The mean oral bioavailability of VIOXX at therapeutically recommended doses of 12.5, 25, and 50 mg is approximately 93%. The area under the curve (AUC) and peak plasma level (Cmax) following a single 25-mg dose were 3286 (±843) ng•hr/mL and 207 (±111) ng/mL, respectively. Both Cmax and AUC are roughly dose proportional across the clinical dose range. At doses greater than 50 mg, there is a less than proportional increase in Cmax and AUC, which is thought to be due to the low solubility of the drug in aqueous media. The plasma concentration-time profile exhibited multiple peaks. The median time to maximal concentration (Tmax), as assessed in nine pharmacokinetic studies, is 2 to 3 hours. Individual Tmax values in these studies ranged between 2 to 9 hours. This may not reflect rate of absorption as Tmax may occur as a secondary peak in some individuals. With multiple dosing, steady-state conditions are reached by Day 4. The AUC0-24hr and Cmax at steady state after multiple doses of 25 mg rofecoxib was 4018 (±1140) ng•hr/mL and 321 (±104) ng/mL, respectively, in healthy adults. The accumulation factor based on geometric means was 1.67. The AUC0-24hr and Cmax at steady state after multiple doses of 25 mg rofecoxib was 6934 (±2158) ng•hr/mL and 519 (±163) ng/mL, respectively, in adult RA patients (N=12, mean body weight 62 kg).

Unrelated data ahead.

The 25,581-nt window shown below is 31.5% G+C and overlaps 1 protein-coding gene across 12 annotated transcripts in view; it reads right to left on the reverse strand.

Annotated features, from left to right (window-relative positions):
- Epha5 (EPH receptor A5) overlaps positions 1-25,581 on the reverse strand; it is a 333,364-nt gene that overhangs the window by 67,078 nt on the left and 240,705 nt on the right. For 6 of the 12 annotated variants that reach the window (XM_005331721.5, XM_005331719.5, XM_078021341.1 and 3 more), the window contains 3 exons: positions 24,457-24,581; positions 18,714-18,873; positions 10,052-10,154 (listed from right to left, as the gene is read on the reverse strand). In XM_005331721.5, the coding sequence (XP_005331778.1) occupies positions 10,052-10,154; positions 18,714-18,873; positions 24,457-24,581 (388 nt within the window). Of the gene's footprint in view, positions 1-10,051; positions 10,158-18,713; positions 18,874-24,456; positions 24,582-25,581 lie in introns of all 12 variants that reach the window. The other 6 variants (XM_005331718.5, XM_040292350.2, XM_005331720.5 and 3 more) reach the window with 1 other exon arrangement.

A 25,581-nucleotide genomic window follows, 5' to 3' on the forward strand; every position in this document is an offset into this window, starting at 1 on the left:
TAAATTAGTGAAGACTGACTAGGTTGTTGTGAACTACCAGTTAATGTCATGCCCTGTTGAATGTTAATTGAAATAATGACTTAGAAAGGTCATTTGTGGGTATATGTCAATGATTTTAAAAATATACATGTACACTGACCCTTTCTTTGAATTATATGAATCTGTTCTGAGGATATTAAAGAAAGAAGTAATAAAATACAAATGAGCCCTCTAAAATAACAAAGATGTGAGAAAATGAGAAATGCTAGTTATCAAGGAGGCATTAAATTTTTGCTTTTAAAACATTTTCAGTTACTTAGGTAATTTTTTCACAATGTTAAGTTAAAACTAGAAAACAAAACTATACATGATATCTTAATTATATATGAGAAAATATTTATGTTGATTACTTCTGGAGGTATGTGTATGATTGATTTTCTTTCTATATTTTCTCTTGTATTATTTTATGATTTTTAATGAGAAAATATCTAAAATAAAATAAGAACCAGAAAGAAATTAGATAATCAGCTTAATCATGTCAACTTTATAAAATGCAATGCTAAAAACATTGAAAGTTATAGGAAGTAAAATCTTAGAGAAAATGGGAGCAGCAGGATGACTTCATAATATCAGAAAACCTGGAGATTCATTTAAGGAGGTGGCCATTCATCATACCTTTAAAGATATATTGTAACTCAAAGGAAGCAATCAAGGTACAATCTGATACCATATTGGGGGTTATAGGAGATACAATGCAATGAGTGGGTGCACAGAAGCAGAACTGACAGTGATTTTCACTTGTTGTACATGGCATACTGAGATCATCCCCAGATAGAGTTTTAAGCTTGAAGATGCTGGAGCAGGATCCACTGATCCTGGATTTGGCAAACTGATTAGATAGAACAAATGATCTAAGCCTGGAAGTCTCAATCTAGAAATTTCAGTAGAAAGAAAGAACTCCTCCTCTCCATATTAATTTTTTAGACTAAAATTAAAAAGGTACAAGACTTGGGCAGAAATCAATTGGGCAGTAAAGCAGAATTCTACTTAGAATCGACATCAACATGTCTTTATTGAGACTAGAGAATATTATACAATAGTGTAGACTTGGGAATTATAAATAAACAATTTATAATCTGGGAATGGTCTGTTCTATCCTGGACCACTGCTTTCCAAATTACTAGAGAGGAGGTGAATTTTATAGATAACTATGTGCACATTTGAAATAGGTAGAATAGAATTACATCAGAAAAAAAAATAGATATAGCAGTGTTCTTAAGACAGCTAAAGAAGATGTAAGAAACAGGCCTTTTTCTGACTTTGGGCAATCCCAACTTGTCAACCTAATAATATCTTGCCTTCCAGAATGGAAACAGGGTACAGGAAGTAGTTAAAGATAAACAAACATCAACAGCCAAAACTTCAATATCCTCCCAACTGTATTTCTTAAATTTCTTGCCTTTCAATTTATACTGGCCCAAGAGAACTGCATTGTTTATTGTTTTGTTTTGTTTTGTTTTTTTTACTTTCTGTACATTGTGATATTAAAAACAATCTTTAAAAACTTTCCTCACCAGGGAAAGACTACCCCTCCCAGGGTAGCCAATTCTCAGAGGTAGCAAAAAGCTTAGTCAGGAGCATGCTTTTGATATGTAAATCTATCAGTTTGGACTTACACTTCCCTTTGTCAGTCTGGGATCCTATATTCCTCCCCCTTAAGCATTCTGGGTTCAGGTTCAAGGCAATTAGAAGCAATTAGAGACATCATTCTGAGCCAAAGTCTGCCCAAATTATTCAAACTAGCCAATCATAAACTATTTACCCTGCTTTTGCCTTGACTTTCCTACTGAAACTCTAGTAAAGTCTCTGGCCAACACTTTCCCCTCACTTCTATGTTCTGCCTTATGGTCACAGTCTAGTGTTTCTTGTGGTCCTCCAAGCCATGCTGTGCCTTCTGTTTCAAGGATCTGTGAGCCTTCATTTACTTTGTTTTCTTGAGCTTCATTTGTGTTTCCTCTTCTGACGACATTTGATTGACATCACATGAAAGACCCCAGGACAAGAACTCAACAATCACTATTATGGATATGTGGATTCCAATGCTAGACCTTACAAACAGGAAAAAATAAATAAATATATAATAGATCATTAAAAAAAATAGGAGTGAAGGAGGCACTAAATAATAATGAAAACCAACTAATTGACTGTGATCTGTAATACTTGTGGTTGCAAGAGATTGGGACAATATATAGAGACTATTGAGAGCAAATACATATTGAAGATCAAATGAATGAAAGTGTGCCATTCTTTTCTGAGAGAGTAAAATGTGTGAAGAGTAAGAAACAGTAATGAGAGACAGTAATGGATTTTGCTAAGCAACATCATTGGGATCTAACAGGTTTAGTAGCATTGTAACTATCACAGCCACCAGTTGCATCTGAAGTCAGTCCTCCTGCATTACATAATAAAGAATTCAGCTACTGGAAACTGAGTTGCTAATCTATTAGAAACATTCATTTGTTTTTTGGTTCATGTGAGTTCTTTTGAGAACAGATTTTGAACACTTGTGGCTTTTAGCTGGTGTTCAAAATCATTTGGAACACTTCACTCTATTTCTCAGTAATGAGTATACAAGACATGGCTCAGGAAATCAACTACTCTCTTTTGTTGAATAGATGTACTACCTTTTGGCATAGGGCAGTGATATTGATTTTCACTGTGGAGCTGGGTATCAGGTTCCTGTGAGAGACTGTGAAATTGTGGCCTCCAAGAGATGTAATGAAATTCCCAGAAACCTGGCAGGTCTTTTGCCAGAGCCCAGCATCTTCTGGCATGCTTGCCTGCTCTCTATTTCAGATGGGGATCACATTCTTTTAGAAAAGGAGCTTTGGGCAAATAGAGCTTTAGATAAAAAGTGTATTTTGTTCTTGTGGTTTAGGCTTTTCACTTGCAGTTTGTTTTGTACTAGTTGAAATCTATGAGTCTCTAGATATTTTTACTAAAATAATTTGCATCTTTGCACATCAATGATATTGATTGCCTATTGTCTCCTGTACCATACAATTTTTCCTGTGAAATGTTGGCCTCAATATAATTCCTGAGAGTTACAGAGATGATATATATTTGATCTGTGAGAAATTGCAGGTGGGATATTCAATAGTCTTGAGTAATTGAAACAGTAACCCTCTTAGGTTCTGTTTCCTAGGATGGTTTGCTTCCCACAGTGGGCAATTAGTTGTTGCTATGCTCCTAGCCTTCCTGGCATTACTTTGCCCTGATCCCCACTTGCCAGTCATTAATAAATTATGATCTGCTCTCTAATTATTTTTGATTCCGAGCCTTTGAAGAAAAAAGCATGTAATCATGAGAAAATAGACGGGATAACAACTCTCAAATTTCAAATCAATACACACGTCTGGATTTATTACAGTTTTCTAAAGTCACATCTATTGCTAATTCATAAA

VIOXX Tablets 12.5 mg and 25 mg are bioequivalent to VIOXX Oral Suspension 12.5 mg/5 mL and 25 mg/5 mL, respectively.
Food And Antacid Effects
Food had no significant effect on either the peak plasma concentration (Cmax) or extent of absorption (AUC) of rofecoxib when VIOXX Tablets were taken with a high fat meal. The time to peak plasma concentration (Tmax), however, was delayed by 1 to 2 hours. The food effect on the suspension formulation has not been studied. VIOXX tablets can be administered without regard to timing of meals.